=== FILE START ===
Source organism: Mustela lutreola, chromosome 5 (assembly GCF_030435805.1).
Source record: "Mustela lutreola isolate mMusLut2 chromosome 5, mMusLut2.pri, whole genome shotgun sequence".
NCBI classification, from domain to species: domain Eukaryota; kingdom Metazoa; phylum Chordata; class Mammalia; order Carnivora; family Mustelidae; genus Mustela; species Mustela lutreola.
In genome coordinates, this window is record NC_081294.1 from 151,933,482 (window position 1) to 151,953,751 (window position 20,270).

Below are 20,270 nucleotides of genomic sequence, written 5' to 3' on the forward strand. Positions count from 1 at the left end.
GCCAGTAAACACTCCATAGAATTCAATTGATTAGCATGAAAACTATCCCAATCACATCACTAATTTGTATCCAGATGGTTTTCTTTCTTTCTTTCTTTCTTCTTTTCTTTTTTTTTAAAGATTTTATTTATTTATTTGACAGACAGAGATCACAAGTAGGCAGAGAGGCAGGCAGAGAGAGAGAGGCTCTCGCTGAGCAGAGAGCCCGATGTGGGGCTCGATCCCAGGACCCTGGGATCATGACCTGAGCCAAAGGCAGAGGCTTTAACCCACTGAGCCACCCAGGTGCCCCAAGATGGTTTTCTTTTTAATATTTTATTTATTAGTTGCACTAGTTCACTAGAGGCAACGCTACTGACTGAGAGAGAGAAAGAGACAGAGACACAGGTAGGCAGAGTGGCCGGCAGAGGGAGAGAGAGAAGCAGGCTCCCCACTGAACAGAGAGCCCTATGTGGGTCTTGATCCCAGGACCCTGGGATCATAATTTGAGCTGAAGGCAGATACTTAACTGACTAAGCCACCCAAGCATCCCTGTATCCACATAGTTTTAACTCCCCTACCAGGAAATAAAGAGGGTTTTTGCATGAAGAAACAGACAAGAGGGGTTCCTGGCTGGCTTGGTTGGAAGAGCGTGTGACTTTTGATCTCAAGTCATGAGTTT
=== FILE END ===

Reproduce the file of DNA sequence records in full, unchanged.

Source organism: Mustela lutreola, chromosome 5 (assembly GCF_030435805.1).
Source record: "Mustela lutreola isolate mMusLut2 chromosome 5, mMusLut2.pri, whole genome shotgun sequence".
NCBI classification, from domain to species: domain Eukaryota; kingdom Metazoa; phylum Chordata; class Mammalia; order Carnivora; family Mustelidae; genus Mustela; species Mustela lutreola.
In genome coordinates, this window is record NC_081294.1 from 151,933,482 (window position 1) to 151,953,751 (window position 20,270).

Below are 20,270 nucleotides of genomic sequence, written 5' to 3' on the forward strand. Positions count from 1 at the left end.
GCCAGTAAACACTCCATAGAATTCAATTGATTAGCATGAAAACTATCCCAATCACATCACTAATTTGTATCCAGATGGTTTTCTTTCTTTCTTTCTTTCTTCTTTTCTTTTTTTTTAAAGATTTTATTTATTTATTTGACAGACAGAGATCACAAGTAGGCAGAGAGGCAGGCAGAGAGAGAGAGGCTCTCGCTGAGCAGAGAGCCCGATGTGGGGCTCGATCCCAGGACCCTGGGATCATGACCTGAGCCAAAGGCAGAGGCTTTAACCCACTGAGCCACCCAGGTGCCCCAAGATGGTTTTCTTTTTAATATTTTATTTATTAGTTGCACTAGTTCACTAGAGGCAACGCTACTGACTGAGAGAGAGAAAGAGACAGAGACACAGGTAGGCAGAGTGGCCGGCAGAGGGAGAGAGAGAAGCAGGCTCCCCACTGAACAGAGAGCCCTATGTGGGTCTTGATCCCAGGACCCTGGGATCATAATTTGAGCTGAAGGCAGATACTTAACTGACTAAGCCACCCAAGCATCCCTGTATCCACATAGTTTTAACTCCCCTACCAGGAAATAAAGAGGGTTTTTGCATGAAGAAACAGACAAGAGGGGTTCCTGGCTGGCTTGGTTGGAAGAGCGTGTGACTTTTGATCTCAAGTCATGAGTTT